I feel anxious about our walk together over the next three days. I worry, not about whether we will finish, but whether we will still be talking to one another when we do! I worry that our relationship might not be strong enough for this. But then I realize with a big burst that nobody ever knows how strong they are themselves or how strong the bonds in their lives are until they are tested. And this is a test that will have many moments of fun and laughter. Over the next 3 days, we will get to share a lot of great moments. And the tough ones will really not be all that tough.

I walk in memory of my dear friend, Mary Kaye. I also walk in support of a number of survivors who have come into my life. One of the survivors I walk for is my special friend, Diane. Diane is a 2-time breast cancer survivor. I didn’t know her the first time she was diagnosed. But, we were very close when the cancer returned. She bowed to a mastectomy and accepted the treatment to fight hard against this invader. She inspires me with her laughter and her strength.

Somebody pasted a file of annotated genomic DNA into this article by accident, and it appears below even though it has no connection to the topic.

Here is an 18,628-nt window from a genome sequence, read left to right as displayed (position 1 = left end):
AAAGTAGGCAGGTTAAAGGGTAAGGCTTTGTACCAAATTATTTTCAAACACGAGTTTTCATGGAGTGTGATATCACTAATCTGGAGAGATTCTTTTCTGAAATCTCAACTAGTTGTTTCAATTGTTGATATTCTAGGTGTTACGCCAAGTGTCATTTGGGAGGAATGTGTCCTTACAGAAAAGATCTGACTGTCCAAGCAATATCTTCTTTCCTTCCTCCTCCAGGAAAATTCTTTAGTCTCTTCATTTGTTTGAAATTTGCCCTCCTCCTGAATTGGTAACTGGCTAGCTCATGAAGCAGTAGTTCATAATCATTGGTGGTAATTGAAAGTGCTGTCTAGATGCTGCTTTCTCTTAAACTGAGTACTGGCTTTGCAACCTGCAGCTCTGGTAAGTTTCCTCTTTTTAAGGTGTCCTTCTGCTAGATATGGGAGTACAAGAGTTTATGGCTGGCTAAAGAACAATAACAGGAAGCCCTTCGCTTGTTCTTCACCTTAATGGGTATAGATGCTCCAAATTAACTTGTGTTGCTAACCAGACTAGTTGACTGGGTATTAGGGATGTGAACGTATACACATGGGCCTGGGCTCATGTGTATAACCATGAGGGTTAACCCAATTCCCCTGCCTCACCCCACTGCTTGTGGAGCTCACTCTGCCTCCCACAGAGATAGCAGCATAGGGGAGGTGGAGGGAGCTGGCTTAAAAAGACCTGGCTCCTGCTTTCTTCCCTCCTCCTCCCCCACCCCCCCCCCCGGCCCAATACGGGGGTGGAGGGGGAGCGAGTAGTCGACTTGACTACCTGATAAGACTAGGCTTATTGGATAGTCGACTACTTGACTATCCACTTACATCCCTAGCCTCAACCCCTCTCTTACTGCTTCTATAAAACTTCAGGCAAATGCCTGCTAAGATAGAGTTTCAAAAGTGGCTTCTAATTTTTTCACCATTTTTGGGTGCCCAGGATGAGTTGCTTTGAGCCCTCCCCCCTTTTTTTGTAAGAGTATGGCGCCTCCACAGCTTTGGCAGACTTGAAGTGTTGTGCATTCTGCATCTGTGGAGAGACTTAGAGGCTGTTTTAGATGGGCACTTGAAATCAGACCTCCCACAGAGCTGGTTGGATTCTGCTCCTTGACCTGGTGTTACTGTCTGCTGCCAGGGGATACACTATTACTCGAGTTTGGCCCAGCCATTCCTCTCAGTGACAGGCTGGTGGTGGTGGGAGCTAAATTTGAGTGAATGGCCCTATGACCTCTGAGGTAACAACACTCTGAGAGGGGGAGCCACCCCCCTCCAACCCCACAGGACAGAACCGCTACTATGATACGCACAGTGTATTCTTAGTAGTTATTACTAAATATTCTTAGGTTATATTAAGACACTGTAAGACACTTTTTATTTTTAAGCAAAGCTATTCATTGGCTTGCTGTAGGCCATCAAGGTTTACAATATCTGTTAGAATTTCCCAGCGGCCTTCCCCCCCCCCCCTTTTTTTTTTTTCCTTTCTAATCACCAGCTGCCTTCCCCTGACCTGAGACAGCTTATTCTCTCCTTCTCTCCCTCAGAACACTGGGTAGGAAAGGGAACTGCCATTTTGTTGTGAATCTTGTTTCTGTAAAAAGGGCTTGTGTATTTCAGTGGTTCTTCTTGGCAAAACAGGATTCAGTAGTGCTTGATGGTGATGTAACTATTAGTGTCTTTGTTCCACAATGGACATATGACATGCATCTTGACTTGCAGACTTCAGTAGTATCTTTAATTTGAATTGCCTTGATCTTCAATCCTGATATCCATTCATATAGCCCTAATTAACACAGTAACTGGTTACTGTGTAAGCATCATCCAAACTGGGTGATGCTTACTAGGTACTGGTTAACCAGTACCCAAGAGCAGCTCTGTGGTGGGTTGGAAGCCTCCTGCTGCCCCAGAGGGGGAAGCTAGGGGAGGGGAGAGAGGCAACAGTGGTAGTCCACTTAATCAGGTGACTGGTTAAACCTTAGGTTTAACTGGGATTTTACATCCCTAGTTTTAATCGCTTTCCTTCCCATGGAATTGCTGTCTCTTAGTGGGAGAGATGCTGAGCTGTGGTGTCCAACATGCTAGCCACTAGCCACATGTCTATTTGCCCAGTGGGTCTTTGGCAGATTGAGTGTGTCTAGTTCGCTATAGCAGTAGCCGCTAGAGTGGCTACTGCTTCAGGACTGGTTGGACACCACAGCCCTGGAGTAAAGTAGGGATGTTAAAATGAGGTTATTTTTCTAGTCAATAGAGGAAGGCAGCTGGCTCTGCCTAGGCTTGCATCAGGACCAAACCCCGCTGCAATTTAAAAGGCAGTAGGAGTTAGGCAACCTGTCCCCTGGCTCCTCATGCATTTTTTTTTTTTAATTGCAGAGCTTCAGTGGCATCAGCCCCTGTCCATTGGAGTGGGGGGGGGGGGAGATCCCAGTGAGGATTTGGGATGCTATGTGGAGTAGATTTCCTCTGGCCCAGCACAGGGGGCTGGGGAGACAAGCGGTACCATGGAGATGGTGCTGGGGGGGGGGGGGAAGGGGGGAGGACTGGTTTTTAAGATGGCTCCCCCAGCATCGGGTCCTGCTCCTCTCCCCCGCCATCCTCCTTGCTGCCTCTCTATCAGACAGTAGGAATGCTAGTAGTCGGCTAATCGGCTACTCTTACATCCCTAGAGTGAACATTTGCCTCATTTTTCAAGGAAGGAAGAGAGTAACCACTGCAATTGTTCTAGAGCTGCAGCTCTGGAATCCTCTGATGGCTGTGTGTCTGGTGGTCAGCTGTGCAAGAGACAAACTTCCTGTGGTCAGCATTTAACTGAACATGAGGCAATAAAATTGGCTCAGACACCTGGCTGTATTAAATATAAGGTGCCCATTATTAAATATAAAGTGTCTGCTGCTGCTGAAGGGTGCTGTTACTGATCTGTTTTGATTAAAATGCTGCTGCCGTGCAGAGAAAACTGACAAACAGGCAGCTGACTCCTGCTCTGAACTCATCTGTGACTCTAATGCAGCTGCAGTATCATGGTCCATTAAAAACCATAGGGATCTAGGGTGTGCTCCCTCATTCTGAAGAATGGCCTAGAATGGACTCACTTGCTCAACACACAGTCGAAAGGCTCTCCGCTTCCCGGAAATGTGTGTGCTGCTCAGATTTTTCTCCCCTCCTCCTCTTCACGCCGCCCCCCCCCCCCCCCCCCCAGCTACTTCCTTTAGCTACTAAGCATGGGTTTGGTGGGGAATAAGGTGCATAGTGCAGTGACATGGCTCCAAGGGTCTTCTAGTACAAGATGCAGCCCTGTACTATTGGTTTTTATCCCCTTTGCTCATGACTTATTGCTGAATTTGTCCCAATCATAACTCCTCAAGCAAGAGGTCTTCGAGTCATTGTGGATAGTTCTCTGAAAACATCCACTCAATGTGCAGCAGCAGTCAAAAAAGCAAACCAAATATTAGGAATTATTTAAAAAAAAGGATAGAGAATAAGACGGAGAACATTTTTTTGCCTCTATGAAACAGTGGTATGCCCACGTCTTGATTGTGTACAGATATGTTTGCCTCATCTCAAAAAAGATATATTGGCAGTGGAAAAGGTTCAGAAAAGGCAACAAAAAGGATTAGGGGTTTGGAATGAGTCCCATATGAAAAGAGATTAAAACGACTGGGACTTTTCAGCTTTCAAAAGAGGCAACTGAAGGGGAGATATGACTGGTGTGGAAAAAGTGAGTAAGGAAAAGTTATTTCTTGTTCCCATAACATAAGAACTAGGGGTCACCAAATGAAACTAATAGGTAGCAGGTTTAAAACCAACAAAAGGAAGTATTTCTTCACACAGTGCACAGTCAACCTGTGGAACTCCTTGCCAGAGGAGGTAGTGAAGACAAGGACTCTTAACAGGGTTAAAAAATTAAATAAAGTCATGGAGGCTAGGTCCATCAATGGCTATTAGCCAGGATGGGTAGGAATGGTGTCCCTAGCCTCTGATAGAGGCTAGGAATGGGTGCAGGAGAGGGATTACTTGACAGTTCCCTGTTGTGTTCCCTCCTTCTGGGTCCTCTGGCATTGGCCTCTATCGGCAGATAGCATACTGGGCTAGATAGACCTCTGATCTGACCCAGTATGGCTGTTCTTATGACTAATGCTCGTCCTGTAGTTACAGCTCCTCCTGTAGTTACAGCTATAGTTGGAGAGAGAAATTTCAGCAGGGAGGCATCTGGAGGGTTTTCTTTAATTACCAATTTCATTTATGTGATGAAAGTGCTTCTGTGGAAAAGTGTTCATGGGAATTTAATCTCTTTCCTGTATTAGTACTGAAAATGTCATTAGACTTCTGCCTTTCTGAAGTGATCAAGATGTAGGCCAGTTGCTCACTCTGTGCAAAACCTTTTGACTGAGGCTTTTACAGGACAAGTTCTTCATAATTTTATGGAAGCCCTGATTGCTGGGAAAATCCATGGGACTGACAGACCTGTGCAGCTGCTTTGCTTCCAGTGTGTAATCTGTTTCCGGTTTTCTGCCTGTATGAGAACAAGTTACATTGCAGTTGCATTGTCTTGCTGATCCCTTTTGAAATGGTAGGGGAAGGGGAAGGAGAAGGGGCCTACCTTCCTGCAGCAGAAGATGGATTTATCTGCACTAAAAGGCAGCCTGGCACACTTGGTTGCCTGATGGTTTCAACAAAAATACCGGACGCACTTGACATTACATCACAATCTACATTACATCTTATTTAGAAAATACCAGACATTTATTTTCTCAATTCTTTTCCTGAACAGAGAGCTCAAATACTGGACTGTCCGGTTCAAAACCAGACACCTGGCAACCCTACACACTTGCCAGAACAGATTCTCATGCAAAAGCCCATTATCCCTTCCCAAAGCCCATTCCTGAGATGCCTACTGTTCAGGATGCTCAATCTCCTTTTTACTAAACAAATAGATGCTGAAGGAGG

Five weeks ago, her 32-year old daughter, K, was diagnosed with stage one breast cancer. K’s caution and preventative behavior because of her mother’s cancer probably will save her life. Two weeks ago, K had a procedure to remove a lump from her breast. This week, she had a second procedure because the margins weren’t all clean the first time. Diane has held her own breath and her daughter’s hand at the same time. Diane already knows every step of this journey that her daughter is just starting. This will be something they will share forever. I am heartbroken that Diane has to live through the fear of her child’s cancer. We are all grateful that it was caught early.

As my daughter and I venture off on our 3Day walk together, wondering whether we will make it through and anxious about how it might change our relationship, I simply need to stop what I am doing and reflect on the journey that Diane and her daughter are sharing. Their strength inspires me. If they can face this battle together as boldly as they are, surely my babygirl and I can walk a few miles without caring whether we argue and without it mattering at all if we are bored with one another. Coming to the 3Day will always be coming home. I’m just learning to come home to a different doorway.

Thursday, June 2, 2011

That Time of the Year